The Wolfpacker

Nov-Dec 2021

The Wolfpacker: An Independent Magazine Covering NC State Sports

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Page 23 of 51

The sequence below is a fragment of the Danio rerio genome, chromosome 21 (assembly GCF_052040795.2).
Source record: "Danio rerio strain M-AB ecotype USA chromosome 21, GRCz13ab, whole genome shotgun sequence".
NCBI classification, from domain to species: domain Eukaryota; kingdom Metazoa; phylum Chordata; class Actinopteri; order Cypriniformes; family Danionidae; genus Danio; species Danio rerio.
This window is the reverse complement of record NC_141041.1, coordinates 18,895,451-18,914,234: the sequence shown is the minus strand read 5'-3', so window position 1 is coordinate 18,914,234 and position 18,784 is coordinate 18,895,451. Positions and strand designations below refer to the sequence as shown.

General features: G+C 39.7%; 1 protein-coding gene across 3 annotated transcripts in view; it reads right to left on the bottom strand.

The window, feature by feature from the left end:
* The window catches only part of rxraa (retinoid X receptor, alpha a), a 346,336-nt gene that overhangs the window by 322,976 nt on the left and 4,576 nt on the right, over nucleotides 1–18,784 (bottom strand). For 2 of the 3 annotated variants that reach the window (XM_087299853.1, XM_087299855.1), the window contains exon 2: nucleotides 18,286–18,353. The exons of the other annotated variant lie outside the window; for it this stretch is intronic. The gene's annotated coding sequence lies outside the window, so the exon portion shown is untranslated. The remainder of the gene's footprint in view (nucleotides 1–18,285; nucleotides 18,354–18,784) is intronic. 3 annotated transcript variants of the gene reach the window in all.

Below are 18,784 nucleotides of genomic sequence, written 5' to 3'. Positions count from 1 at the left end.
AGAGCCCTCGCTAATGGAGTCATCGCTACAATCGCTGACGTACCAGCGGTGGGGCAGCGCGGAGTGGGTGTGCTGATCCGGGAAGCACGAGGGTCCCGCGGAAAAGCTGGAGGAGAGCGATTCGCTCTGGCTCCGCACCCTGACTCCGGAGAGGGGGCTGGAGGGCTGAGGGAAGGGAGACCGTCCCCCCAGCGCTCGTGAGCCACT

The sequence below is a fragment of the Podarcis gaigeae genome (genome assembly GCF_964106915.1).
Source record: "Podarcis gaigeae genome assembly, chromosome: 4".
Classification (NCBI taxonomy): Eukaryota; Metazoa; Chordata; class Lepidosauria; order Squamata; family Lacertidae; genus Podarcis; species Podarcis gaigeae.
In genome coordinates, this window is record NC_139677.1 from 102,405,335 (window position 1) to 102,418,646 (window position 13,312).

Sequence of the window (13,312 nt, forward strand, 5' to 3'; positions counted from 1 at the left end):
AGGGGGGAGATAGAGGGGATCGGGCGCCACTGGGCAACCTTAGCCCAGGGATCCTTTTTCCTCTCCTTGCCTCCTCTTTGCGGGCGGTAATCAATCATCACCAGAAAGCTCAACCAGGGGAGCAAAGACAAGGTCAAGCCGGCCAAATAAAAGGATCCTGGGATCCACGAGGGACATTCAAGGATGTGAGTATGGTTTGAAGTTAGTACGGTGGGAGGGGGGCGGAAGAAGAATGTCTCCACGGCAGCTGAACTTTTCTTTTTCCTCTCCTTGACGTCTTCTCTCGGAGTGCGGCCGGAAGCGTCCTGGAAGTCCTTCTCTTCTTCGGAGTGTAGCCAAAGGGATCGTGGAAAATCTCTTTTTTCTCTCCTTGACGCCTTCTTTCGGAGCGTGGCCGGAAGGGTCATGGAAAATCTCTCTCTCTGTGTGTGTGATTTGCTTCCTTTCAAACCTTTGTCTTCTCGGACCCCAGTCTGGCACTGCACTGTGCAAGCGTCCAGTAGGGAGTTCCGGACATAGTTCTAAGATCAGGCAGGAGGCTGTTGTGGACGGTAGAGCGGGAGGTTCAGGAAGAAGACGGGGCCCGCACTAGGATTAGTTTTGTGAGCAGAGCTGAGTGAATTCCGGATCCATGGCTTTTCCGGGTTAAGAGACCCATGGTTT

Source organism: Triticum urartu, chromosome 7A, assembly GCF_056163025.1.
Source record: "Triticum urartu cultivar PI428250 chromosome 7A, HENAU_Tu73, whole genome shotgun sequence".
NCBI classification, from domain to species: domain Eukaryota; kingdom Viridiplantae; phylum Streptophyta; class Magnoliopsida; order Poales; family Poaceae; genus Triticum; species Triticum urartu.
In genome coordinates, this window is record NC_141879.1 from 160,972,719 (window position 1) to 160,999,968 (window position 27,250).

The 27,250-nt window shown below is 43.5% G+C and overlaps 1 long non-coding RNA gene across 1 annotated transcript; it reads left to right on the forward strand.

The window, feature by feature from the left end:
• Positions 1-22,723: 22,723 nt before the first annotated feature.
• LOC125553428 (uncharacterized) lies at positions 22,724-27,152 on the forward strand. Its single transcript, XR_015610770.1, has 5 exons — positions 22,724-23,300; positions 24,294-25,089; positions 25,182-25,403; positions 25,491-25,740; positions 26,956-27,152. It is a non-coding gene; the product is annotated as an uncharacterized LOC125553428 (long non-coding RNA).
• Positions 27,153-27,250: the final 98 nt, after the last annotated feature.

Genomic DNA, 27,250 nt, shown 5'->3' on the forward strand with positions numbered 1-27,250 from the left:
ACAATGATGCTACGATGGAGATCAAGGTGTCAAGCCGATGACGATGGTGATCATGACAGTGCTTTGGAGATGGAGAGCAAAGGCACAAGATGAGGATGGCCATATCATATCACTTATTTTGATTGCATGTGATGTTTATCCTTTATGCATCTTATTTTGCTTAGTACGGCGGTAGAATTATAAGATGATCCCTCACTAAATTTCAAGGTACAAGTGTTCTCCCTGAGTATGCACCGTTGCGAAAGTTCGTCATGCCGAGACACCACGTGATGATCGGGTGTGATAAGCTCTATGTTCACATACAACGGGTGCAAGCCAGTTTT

24 ■ THE WOLFPACKER   2021-22 MEN'S BASKETBALL PREVIEW BY MATT CARTER efore the X's and O's, it is i m p o r t a n t t o bu i l d t e a m chemistry. A tight-knit bond will not guarantee success on the court, but a group of teammates un- willing to play together is far more likely to have unsuccessful outcomes. One thing that NC State's fifth-year head coach Kevin Keatts knows that his team has going for it is a strong bond. Virginia transfer Casey Morsell could see it the moment he arrived at NC State. "Most teams in the country have great relationships with each other, but I think ours is special to the point where we get the best out of each other, and we push each other every day," Morsell noted. "Guys are getting better because the competition is so high. "Then on top of that, you add Coach Keatts, who comes in and adds his feel for what he thinks about every situation." "This team has grown tremendously, and we're all close," redshirt junior forward Manny Bates added. "It's a great group of guys. I love this team so much." "Everybody is showing love to each other, and it's a more compact team," se- nior forward Jericole Hellems chimed in. "I don't think anybody is worried too much about their personal agendas. "Obviously, everybody has personal agendas, but I think as a team we are more connected." That has to sound like music to Keatts' ears. He called developing chemistry "my biggest challenge early on." "Everything that we've done up to this point is trying to figure out how to get guys to play together, which combinations are going to play better together," Keatts ex- plained. "Who looks well in this situation? "I've got a lot of pieces to think about the team. I think that you guys will like it. We have a lot of guys that can play multiple positions." The coach is hoping to lead the Wolfpack back to the NCAA Tournament after reach- ing the second round of the NIT last year. A late-season five-game winning streak — four of which came on the road — in ACC play last spring followed by a first-round NIT victory on a neutral floor over David- son in the postseason offers some reasons for optimism. But in the always-loaded ACC, most pre- season picks tend to have NC State around the middle of the league. Hellems, one of the undisputed leaders of the team, has already heard the chatter. "I think a lot of people have already counted us out and put us on the back burner, and that's fine," Hellems noted. "I've always been the underdog, so I think I like that kind of role, being the underdog. "I think that's just motivation for us as a team to keep pushing and be ready for whatever." The slate will be a challenging one for NC State. Six of the 11 non-ACC games are against teams picked to finish either first or second in their respective confer- ences. But the return of fans at PNC Arena to support the Pack has Keatts excited. The coach was at Carter-Finley Sta- dium when the Wolfpack football team upset No. 9 Clemson in double overtime Sept. 25, and he jokingly admitted to "los- ing his composure" out of sheer excitement for the team's big moment. One of the most glaring takeaways he had from that Saturday evening was how electric it was to have full attendance again and how that may have given the Wolfpack a home-field advantage. Keatts is hoping that PNC Arena can also return to normal this upcoming season, although he warned Wolfpack Nation that "indoor sports are trickier" and that the ath- letics department is still figuring out ways to keep fans comfortable and safe amidst the pandemic. The key for Keatts and the Wolfpack is showing a product that can deliver that excitement for the faithful that do make it out to PNC this winter. "We've got some great pieces that I have to figure out to be a very good basketball team," Keatts acknowledged. Newcomers Could Spark Backcourt Of the three players who started at least 14 of the 25 games last season in the back- court, two are back — sophomore Cam Hayes (14 starts) and fifth-year senior Thomas Allen (15). Hayes had an impressive rookie cam- paign. The Greensboro, N.C., native aver- aged 7.8 points and a team-high 3.1 assists while proving to be an effective shooter, connecting on 36.4 percent (28 of 77) of his three-pointers and making 73.2 percent (30 of 41) of his free throws. During the aforementioned five-game winning streak to end the conference regu- lar season, Hayes scored in double figures in four, including a career-high 20 points in a victory at Notre Dame. Yet Hayes made a determined effort this offseason to improve his physicality to take his game to the next level. "When you see Cam Hayes, you're go- ing to see a different guy," Keatts noted. "The guy's got bulk on him now." Hayes estimated that he has added about 10 pounds to his frame. "It was hard for me freshman year with the physical part," he admitted. "I think it will show this year, putting in a lot of work on my body." Last year was Allen's first season in the ACC after transferring from Nebraska, a team he will ironically get to play against when the Wolfpack host the Cornhuskers during the Big Ten/ACC Challenge Dec. 1. The local native of Raleigh missed the final eight games of the year with an ankle Kevin Keatts' first four NC State squads each went at least .500 in ACC play, but the Wolfpack has not been to the NCAA Tournament since the coach's first campaign in 2017-18. PHOTO BY ETHAN HYMAN, THE NEWS & OBSERVER COURTESY ACC MEDIA COMING TOGETHER The Tight-Knit Wolfpack Basketball Team Looks To Find The Right Mix B

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